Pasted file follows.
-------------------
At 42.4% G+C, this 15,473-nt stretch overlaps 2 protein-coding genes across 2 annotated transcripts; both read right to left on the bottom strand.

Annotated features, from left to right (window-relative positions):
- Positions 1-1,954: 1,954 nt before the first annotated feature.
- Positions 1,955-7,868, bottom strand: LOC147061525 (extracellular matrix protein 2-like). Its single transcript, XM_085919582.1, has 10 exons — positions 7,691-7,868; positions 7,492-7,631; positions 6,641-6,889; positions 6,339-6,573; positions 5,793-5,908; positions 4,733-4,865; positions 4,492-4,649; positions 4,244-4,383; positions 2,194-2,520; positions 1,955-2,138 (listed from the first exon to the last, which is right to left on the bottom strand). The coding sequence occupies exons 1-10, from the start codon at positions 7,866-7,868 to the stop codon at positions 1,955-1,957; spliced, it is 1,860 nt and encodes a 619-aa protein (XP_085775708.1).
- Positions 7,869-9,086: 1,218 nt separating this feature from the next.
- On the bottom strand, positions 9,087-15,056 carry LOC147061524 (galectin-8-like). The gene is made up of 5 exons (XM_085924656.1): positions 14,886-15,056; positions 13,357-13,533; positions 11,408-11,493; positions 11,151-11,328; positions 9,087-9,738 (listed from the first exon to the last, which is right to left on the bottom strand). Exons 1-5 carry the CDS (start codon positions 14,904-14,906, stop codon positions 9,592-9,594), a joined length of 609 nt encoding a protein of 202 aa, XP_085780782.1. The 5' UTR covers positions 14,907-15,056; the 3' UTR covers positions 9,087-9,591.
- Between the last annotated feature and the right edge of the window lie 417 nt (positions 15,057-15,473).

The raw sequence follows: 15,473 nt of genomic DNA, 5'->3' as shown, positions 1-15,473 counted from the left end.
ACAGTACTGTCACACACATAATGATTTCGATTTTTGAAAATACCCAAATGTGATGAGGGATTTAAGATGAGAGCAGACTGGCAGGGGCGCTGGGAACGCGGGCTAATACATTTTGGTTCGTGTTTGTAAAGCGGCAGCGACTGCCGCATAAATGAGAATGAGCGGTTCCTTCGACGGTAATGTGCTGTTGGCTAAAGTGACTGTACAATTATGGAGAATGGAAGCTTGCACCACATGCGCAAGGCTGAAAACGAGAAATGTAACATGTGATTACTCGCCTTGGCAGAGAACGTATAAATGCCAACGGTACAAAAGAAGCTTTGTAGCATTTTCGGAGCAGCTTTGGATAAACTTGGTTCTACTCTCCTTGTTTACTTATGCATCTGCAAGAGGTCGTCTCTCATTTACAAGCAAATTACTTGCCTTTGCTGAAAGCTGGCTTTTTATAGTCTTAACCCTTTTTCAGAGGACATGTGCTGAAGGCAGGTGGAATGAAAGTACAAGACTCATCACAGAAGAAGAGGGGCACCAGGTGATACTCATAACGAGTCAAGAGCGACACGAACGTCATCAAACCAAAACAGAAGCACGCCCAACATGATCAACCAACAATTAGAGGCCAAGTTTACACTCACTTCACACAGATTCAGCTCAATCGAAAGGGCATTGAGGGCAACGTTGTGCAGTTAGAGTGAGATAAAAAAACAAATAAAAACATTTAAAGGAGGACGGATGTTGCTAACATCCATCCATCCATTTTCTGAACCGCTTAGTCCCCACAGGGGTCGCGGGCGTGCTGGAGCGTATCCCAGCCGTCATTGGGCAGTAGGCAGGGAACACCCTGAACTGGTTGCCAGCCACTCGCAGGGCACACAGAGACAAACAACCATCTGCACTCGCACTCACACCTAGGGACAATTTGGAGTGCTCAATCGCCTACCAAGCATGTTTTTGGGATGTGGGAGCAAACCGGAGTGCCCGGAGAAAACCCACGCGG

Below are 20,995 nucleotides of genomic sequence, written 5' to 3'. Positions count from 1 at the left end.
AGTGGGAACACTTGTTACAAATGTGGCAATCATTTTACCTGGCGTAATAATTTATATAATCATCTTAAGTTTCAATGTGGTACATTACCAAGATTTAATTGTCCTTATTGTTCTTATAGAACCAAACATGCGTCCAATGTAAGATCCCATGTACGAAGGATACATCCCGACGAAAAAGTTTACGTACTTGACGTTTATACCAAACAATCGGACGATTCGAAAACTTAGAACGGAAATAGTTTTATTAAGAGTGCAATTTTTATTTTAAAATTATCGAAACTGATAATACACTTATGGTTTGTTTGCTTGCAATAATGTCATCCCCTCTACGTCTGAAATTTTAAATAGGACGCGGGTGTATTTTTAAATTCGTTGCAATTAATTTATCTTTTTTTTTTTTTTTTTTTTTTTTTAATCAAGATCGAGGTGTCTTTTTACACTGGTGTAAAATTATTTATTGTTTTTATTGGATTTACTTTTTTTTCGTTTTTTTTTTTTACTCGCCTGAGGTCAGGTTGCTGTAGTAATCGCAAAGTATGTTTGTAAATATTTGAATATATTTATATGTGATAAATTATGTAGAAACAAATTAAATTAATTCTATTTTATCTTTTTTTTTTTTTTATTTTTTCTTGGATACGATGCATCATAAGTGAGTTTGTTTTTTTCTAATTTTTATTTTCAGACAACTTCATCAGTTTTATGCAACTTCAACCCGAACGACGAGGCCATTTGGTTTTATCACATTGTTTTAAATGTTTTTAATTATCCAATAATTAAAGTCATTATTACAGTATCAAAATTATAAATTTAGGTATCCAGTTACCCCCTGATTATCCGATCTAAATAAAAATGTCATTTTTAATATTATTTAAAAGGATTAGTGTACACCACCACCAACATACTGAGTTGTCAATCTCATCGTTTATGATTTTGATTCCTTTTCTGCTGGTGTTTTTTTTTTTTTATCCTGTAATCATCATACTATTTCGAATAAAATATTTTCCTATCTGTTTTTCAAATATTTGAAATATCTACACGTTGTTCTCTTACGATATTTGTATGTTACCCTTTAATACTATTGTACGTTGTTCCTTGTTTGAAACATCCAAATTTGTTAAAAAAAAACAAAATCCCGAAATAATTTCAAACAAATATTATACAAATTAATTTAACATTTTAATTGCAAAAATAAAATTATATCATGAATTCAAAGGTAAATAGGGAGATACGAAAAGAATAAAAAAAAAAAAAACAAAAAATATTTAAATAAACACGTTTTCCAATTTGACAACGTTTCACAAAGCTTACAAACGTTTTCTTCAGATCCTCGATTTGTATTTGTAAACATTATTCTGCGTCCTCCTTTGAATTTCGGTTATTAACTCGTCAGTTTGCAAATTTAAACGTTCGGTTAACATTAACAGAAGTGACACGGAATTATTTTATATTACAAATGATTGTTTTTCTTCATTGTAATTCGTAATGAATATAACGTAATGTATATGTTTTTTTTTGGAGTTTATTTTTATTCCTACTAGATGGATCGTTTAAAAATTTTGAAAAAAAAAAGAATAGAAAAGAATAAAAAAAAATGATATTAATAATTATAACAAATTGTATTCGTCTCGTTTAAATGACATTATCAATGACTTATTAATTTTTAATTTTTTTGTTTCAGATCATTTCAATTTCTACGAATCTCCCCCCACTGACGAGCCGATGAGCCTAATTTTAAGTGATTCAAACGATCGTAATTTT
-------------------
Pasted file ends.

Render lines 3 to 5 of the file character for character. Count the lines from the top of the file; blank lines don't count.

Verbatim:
- Positions 1-1,954: 1,954 nt before the first annotated feature.
- Positions 1,955-7,868, bottom strand: LOC147061525 (extracellular matrix protein 2-like). Its single transcript, XM_085919582.1, has 10 exons — positions 7,691-7,868; positions 7,492-7,631; positions 6,641-6,889; positions 6,339-6,573; positions 5,793-5,908; positions 4,733-4,865; positions 4,492-4,649; positions 4,244-4,383; positions 2,194-2,520; positions 1,955-2,138 (listed from the first exon to the last, which is right to left on the bottom strand). The coding sequence occupies exons 1-10, from the start codon at positions 7,866-7,868 to the stop codon at positions 1,955-1,957; spliced, it is 1,860 nt and encodes a 619-aa protein (XP_085775708.1).
- Positions 7,869-9,086: 1,218 nt separating this feature from the next.